The challenges and constraints are more critical in the country-specific context. For example, in Bangladesh, there is an absolute lack of full-fledged private facilities to serve the rural people through HMI mechanisms. Due to lack of fiscal autonomy, government facilities also cannot take part in any insurance-based mechanism. Hence, there is a huge crisis in providing services through HMI in rural areas. There is also a severe regulatory dilemma to run HMI activities in Bangladesh.

All of these challenges and constraints restrict the scale and profitability of HMI initiatives, especially the voluntary ones owned by NGOs and MFIs, in South Asian countries. This may lead the existing organizations to quit HMI activities. As evidenced, 14 out of 130 HMI schemes have already ceased HMI operations. Thus the existing HMI practices, especially those owned by NGOs and MFIs, are not a viable route to provide healthcare to the rural population of the informal economy. However, HMI schemes may play some supportive roles to implement a nationalized scheme, if any. There is also concern about the institutional viability of the organizations (e.g., ownership and management efficiency). Future research may address this issue.

Further Reading

Bergkvist, S., Wagstaff, A., Katyal, A., Singh, P., Samarth, A., & Rao, M. (2014). What a difference a state makes: Health reform in Andhra Pradesh. World Bank Policy Research Working Paper. Washington, DC: World Bank.Find this resource:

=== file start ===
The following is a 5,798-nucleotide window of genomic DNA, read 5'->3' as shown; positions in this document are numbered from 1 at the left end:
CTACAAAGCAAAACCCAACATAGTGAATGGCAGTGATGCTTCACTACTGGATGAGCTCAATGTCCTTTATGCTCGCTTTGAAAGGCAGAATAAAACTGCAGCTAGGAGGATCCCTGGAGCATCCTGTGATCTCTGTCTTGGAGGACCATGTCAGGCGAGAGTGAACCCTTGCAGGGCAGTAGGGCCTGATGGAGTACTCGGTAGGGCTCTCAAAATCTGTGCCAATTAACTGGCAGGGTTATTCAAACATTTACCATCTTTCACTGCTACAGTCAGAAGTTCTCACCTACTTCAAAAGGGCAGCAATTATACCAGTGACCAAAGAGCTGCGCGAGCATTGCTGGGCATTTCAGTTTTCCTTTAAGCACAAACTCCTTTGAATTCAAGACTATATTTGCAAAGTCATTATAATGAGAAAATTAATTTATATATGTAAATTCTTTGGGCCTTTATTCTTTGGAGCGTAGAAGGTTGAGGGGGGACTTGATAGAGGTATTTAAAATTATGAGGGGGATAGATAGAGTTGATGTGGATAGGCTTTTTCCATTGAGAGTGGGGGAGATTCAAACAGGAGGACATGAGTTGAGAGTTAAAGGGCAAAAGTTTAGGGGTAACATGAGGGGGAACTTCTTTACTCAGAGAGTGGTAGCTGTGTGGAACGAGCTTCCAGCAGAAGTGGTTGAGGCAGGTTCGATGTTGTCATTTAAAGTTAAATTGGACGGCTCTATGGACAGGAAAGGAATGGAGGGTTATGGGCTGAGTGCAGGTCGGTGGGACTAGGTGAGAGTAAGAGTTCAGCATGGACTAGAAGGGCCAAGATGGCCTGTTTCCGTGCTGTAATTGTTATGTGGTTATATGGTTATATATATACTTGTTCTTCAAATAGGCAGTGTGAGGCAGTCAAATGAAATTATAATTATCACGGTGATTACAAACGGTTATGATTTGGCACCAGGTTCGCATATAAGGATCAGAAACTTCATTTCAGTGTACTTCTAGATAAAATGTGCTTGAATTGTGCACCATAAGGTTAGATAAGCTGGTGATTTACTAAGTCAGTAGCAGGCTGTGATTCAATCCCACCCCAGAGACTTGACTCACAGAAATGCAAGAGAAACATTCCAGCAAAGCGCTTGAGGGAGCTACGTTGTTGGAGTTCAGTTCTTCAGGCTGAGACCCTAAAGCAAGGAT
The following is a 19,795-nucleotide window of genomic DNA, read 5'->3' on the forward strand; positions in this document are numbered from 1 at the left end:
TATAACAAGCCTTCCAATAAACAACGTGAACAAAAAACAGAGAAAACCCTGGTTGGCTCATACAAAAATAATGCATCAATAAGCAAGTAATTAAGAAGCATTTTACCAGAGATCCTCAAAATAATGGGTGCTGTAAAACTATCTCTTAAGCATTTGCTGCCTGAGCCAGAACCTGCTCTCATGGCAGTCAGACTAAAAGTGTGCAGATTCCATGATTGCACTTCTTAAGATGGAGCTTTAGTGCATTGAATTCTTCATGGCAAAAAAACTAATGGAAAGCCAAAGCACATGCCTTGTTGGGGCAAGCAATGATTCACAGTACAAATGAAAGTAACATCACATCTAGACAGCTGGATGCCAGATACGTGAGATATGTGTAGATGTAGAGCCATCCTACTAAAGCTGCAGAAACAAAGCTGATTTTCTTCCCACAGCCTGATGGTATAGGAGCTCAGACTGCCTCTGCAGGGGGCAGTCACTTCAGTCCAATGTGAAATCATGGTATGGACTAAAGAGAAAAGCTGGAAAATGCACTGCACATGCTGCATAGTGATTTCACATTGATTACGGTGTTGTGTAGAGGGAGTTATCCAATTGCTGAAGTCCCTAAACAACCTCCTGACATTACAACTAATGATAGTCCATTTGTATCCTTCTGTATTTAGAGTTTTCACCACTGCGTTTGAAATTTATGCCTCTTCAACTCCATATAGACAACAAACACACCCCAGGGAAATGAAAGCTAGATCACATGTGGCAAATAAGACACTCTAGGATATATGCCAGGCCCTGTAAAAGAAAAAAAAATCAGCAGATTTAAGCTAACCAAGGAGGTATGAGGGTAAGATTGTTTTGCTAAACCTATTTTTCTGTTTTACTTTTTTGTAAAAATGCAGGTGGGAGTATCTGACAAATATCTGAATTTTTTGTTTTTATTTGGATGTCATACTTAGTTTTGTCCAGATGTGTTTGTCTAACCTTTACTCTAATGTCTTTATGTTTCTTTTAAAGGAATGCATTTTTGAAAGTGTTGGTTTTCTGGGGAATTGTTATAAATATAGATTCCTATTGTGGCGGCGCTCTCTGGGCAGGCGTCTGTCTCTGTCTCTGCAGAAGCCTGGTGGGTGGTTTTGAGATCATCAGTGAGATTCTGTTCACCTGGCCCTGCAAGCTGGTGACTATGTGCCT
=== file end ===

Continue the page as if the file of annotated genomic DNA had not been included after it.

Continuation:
Dhanaraj, S. (2014). Health shocks and coping strategies: State health insurance scheme of Andhra Pradesh, India. WIDER Working Paper. Helsinki, Finland: WIDER.Find this resource:

Fan, V. Y., Karan, A., & Mahal, A. (2012). State health insurance and out-of-pocket health expenditures in Andhra Pradesh, India. International Journal of Health Care Finance and Economics, 12(3), 189–215.Find this resource:

Katyal, A., Singh, P. V., Bergkvist, S., Samarth, A., & Rao, M. (2015). Private sector participation in delivering tertiary health care: A dichotomy of access and affordability across two Indian states. Health Policy and Planning, 30(1), 23–31.Find this resource:

Philip, N. E., Kannan, S., & Sarma, S. P. (2012). Utilization of comprehensive health insurance scheme, Kerala: A comparative study of insured and uninsured BPL households. BMC Proceedings, 6(Suppl. 5).Find this resource:

Rao, M., Katyal, A., Singh, P. V., Samart, A., Bergkvist, S., & Kancharla, M. (2014). Changes in addressing inequalities in access to hospital care in Andhra Pradesh and Maharashtra states of India: A difference-in-differences study using repeated cross-sectional surveys. BMJ Open, 4(6).Find this resource:

Sood, N., Bendavid, E., Mukherji, A., Wagner, Z., Nagpal, S., & Mullen, P. (2014). Government health insurance for people below poverty line in India: Quasi-experimental evaluation of insurance and health outcomes. BMJ, 13(349).Find this resource:

References

Aggarwal, A. (2010). Impact evaluation of India’s “Yeshasvini” community‐based health insurance programme. Health Economics, 19(Suppl. 1), 5–35.Find this resource: